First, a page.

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September 22, 2011
If you’re an OEM and you want the coveted Windows 8 logo on your new Windows 8 machines, you’re going to have to do a few things to satisfy Microsoft. No big deal, right? Just a few minimum RAM and CPU requirements, right? Not this time. According to some recently surfaced BUILD slides on Windows 8, machines now must use UEFI with “hardened boot” certificate authentication. And that might mean no alternative OSes can boot …
Brian Proffitt at ITWorld.com has a very lengthy and detailed explanation of what Windows 8 using UEFI and hardened boot means, but we’ll keep it really simple here. UEFI, for the uninitiated, is the Unified Extensible Firmware Interface, and like Apple’s computers (which use the UEFI platform and which boot very quickly), Windows 8 computers also will use the UEFI platform, which does away with the BIOS. The BIOS often bogs things down, since it exists to support a swath of legacy hardware and chipset needs. Since Windows 8 aims to push Windows beyond its current status, Microsoft believes the past must stay in the past, especially to achieve super-fast (and instant-on) boot times.
But what do super-fast boot times have to do with “hardened boot” and authentication on power-up? According to Microsoft’s BUILD slides from Arie van der Hoeven, the principal lead program manager for Microsoft, Windows 8 client computers are required to have this technology for their own protection. Straight from Hoeven’s slides:
Current issues with boot:
Growing class of malware targets the boot path
Often the only fix is to reinstall the operating system
UEFI and secure boot harden the boot process
All firmware and software in the boot process must be signed by a trusted Certificate Authority (CA)
Required for Windows 8 client
Does not require a Trusted Platform Module (TPM)
Reduces the likelihood of bootkits, rootkits and ransomware
It’s nice to know that Microsoft is combating security issues, but this certificate signing means that the version of Windows 8 you install on your Windows 8 machine can only come from the OEM from whom you purchased your computer. It also means installing any other operating system on that computer is basically impossible without (hypothetically) fudging the certification keys. In plain English, Microsoft has devised a way to ensure that once a Windows 8 computer is purchased, Windows 8 will be the only OS to ever run on it.
What does this mean for VARs and partners of computer manufacturing companies such as Dell and Lenovo? It means that customers will not be able to install anything other than the OEM version of Windows 8 on their machines, if you, the partner, is selling them a “certified” Windows 8 computer. It also means licensing will be much more tightly controlled, thanks to the certificate authority authentication. If customers are looking for flexibility, they may want to buy “older” Windows 7 machines and manually upgrade to Windows 8 to ensure old PCs can continue to be repurposed after they’ve outlived Windows 8. Conversely, VARs can always just build a fleet of their own computers and install and update them as needed.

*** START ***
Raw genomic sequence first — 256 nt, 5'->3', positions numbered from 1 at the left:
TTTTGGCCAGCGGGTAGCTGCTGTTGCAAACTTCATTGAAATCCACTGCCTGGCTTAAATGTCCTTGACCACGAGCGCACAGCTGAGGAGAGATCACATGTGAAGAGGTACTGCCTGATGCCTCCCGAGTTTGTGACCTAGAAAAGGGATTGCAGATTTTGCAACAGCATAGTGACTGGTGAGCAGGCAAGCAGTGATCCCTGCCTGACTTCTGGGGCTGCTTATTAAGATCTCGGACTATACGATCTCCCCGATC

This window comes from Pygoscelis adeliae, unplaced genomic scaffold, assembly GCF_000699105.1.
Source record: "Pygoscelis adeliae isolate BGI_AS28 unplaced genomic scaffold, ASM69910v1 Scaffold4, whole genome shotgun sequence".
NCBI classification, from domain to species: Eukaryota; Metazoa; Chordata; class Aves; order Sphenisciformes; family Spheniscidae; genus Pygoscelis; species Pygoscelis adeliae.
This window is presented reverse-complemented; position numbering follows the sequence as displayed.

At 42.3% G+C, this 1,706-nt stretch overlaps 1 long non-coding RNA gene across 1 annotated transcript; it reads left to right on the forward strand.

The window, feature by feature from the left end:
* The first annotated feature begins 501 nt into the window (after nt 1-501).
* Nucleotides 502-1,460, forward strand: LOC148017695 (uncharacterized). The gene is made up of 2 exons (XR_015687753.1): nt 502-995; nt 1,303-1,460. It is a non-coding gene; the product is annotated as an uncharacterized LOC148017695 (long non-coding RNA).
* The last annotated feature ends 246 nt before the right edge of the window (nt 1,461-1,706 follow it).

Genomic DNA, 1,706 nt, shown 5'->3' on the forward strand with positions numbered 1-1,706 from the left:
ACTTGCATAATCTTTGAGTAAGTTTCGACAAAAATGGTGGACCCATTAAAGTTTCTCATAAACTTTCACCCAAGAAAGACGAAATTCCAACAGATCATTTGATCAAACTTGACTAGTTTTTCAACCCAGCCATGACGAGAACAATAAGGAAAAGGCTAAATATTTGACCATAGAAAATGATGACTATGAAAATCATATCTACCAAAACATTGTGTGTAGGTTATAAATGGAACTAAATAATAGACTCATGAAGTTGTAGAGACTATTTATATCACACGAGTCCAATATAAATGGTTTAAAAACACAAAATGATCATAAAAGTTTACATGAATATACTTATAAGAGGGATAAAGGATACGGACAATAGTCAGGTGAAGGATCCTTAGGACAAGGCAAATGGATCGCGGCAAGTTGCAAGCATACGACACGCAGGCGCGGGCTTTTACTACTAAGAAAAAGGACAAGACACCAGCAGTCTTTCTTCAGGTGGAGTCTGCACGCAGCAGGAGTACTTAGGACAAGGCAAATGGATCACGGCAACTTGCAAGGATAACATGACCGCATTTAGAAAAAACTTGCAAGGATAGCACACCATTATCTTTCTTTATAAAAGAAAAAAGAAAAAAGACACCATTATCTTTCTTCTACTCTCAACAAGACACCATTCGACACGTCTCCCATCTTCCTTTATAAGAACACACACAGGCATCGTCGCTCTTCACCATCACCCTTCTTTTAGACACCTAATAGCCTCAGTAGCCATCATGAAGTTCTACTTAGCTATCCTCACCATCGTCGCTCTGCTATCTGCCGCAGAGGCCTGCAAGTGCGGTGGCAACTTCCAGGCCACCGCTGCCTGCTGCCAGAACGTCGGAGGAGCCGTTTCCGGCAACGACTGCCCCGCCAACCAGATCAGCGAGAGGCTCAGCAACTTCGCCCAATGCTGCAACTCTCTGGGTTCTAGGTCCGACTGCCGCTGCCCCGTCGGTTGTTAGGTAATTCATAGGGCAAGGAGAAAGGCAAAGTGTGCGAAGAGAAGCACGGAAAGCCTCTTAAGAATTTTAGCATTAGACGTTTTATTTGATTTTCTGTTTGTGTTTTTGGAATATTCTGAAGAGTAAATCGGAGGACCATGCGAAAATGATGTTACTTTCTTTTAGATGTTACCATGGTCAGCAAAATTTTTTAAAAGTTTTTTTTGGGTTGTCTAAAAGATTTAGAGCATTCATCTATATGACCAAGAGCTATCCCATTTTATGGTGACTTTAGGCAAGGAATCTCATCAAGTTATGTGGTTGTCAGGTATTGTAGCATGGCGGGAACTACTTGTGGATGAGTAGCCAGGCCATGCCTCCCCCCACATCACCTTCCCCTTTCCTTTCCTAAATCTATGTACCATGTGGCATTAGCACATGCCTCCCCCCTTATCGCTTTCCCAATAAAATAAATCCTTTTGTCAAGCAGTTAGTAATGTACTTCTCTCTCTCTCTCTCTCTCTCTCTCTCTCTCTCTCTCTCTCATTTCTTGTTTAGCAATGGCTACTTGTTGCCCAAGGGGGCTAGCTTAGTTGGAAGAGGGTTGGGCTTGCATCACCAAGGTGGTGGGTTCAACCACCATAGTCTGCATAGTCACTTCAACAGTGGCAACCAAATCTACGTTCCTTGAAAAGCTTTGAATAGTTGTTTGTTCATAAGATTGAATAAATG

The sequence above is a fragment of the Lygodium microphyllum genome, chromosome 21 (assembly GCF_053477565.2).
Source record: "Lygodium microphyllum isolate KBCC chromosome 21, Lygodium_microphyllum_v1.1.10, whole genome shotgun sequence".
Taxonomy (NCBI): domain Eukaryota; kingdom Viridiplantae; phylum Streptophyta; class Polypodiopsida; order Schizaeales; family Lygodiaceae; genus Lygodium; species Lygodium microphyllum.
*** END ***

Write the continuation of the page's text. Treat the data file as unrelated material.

There is one other way: Proffitt discusses how Red Hat’s Matthew Garrett uncovered the majority of these Windows 8 issues, but Garrett believes OEMs can include an option to disable full certification and authentication to allow users more freedom with what they install on their machines. That could mean users can boot Linux, but not Windows 8. To boot back into Windows 8, the user would likely have to flip on their security switch. Windows 8-certified machines are still about a year off, and it will be interesting to see how OEM vendors work with partners to ensure customers are happy and comfortable with their purchases.
Here’s my spin on this: Other than blocking out alternative operating systems, Microsoft and OEM vendors stand to gain some substantial cash from this lockdown — sort of. Many PCs are often cheaper than Apple alternatives for a multitude of reasons, but one of which is bundled third-party “bloatware.” With the Windows 8-certified machine locked down to reinstall only the OEM-certified version of Windows 8 that shipped with the machine, the bloatware essentially always will be packaged. This eliminates those people who buy super-cheap PCs, wipe them clean, install Linux or their own version of Windows, and extend the “value proposition” of a third party bundling its software with an OEM.
But don’t let all the fear, uncertainty and doubt get to you. Let’s hope for the best, prepare for the lockdown, and see where OEMs and Microsoft take the world with Windows 8. At the very least, it’ll be interesting.
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